RealSelf Sponsors Camp Aashakiran
For the past six years, Dr. Vinita Puri, professor and head of the plastic surgery department at KEM hospital in Mumbai, India, has been co-director at Camp Aashakiran (formerly Camp Karma), a recreational camp for young burn survivors. India has a great need for this type of camp, given that over 1.5 million children sustain burns every year. The camp is a safe haven for survivors and is designed to break stigmatic cultural norms.
Since 2018, the camp has been sponsored by RealSelf, the destination for people to learn about cosmetic procedures, share their experiences, and connect with top providers.
The name Aashakiran is very positive, a combination of two words: Aasha, which means “hope” and Kiran, which means “rays”. And that’s what the camp is for many – a ray of hope.
We recently spoke with Dr. Puri about the history of the camp and her hope for the future.
How did Camp Aashakiran start?
We conducted our first camp in December of 2013. The idea was introduced by Mr. Samuel Davis of Burn Advocates Network from New Jersey. They were running a camp in Israel and he wanted to finance one in India too. I understand that they had contacted many plastic surgeons in India but no one agreed to organize the camp. That was the beginning of our journey. Through Burn Advocates Network, my co-director and I visited the Israel camp to get a better understanding of the vision for the camp.
Camp Aashakiran, organised by the department of plastic Surgery at KEM hospital, is now India’s only recreational camp for children with burn scars that affect their appearance and use of their limbs. My co-director is Dr. Venkateshwaran, consultant Plastic Surgeon of Jupiter Hospital in Thane and a visiting consultant at KEM.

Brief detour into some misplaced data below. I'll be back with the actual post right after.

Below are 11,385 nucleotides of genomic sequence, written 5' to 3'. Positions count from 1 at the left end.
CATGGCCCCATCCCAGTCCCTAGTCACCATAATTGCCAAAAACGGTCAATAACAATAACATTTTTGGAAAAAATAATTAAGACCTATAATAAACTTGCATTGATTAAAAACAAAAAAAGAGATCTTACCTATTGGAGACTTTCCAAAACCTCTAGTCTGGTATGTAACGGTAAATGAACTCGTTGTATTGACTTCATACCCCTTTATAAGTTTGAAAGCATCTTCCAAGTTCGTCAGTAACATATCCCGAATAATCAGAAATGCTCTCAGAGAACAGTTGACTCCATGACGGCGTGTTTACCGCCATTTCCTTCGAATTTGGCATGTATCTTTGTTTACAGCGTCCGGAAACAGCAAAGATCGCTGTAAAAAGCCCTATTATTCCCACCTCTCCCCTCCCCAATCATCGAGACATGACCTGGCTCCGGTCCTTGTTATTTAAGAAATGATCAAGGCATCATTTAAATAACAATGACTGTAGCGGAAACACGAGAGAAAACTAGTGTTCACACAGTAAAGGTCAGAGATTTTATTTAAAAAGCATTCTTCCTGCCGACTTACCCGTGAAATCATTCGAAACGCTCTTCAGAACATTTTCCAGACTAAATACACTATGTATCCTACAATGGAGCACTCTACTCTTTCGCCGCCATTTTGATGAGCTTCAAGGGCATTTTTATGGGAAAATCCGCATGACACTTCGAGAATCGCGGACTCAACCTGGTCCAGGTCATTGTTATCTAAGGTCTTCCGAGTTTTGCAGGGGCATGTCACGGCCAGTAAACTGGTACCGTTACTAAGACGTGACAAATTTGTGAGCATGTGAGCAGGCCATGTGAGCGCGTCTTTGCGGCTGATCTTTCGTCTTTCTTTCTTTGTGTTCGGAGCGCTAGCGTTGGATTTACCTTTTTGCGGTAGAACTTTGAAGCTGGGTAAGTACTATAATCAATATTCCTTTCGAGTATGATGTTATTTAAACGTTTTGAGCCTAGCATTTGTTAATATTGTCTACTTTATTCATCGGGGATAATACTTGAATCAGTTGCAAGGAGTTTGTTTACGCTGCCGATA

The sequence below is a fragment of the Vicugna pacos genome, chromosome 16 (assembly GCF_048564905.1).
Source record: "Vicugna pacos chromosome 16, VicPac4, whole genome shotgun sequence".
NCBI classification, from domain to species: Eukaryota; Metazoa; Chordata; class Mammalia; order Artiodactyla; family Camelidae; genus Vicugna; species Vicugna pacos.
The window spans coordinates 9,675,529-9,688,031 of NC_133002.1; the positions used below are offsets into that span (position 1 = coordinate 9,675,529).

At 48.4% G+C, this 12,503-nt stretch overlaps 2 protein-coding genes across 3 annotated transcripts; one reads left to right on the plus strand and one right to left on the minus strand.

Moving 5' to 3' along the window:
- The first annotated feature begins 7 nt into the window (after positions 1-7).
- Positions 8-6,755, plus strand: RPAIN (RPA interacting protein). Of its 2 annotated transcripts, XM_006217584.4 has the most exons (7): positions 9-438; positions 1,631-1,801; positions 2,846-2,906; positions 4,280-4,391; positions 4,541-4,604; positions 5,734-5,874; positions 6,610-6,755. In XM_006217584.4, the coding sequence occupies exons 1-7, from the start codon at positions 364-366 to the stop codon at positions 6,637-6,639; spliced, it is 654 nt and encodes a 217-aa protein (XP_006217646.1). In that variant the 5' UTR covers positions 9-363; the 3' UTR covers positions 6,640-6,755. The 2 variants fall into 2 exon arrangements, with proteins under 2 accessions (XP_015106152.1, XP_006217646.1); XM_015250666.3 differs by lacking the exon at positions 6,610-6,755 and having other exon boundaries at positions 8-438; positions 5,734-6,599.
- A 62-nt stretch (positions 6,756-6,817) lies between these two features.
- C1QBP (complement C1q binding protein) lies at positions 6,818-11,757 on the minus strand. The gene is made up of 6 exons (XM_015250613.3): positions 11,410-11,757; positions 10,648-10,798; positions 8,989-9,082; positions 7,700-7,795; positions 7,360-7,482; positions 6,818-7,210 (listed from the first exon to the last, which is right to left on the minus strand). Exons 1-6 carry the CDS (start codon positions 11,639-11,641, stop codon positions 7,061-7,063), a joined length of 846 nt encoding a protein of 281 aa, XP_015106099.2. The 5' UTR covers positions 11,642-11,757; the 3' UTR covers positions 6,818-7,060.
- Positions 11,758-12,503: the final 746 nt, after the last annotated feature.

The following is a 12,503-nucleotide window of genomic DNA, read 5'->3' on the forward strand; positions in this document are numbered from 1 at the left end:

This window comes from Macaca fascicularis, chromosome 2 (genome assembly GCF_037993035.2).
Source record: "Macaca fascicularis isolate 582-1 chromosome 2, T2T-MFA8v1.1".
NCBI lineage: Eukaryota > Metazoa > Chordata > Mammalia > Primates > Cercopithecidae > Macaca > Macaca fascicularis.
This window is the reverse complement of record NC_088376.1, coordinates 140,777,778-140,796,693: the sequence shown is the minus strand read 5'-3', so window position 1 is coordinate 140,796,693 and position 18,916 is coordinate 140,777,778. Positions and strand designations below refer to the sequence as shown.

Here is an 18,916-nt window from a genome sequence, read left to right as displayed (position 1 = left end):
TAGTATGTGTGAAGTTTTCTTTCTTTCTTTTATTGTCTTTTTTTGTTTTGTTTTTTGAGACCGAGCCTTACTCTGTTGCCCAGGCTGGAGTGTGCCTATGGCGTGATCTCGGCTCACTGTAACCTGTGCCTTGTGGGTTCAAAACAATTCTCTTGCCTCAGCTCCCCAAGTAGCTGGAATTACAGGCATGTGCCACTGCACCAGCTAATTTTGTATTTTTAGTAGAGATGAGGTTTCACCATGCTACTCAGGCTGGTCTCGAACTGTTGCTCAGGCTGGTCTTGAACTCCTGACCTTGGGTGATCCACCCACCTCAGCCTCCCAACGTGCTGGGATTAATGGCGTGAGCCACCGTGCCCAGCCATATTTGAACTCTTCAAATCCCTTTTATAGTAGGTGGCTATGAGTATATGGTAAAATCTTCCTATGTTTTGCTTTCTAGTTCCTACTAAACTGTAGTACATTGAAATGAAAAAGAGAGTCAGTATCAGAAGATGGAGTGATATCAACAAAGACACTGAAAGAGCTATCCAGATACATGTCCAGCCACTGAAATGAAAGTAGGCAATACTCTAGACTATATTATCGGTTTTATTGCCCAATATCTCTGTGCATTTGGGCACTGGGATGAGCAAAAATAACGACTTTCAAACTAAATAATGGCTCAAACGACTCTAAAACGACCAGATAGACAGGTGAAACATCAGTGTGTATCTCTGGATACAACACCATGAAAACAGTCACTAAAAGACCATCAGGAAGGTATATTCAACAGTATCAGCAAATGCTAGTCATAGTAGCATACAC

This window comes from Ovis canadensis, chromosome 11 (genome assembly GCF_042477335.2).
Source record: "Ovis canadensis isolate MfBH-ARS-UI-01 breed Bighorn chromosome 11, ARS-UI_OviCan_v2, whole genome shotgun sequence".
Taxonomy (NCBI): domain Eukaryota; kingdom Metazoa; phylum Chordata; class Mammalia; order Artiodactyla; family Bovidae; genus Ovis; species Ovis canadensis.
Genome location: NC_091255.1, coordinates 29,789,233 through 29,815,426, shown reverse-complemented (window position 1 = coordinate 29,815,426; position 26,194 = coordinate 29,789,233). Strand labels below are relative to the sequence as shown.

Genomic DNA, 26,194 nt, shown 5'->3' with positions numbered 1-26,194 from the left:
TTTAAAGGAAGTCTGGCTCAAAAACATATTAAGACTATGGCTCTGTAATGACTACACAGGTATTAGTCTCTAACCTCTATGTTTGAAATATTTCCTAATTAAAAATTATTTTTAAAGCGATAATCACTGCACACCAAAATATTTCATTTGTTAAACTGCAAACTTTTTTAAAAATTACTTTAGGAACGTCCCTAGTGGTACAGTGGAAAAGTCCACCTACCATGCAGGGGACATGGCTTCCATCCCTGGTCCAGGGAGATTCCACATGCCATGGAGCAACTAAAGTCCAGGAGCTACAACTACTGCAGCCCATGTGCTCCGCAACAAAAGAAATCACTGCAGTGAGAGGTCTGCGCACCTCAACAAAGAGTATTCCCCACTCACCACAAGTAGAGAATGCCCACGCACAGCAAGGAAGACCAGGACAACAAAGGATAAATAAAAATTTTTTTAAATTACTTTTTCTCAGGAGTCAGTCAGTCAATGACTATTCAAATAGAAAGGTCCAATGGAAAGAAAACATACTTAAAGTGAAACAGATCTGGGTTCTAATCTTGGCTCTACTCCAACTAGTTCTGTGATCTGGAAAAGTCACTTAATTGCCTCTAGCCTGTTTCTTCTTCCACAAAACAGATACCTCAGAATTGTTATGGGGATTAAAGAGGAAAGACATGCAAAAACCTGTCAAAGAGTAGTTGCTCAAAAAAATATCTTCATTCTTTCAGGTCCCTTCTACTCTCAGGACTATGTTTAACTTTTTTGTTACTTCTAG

What is the camp’s mission?
Our mission is to bring together child burn survivors in atmosphere of friendship and happiness to improve their self-confidence and sense of belonging. As surgeons, we have already taken care of the physical injuries caused by the burns in our young children. This camp is our attempt to help them to heal the mental and psychological trauma caused by the burn injury.
Why is this camp especially important to the girls of India?
Many of the parents of the girl burn survivors are worried the girl will “never get married.” This has negative impact on the child as she grows. So they end up being non-participative in school and lose their self confidence.
Tell me about the most recent camp.
This year (2019), Camp Aashakiran took place in early November at Rivergate Resort Karjat. Twenty-five burn survivor children, 13 boys and 12 girls, attended the camp supported by 10 volunteer counselors.
The children, who ranged in age from seven to 15 years, were engaged in a variety of activities ranging from simple tasks to complex mental tasks which helped them use the healing power of arts, dance, drama, indoor and outdoor games. We had painting, dance, science activities, skit preparation etc. This allowed the burn survivors to forget their scars and the associated functional issues and helped them learn to better cope with them.
How do you anticipate the camp changing and growing in the future?
I hope that more surgeons take the lead and organize camps like Camp Aashakiran in other parts of the country. Organization of burn camps as part of the rehabilitation process of a burn survivor is a well-known, well-accepted and evidence backed technique.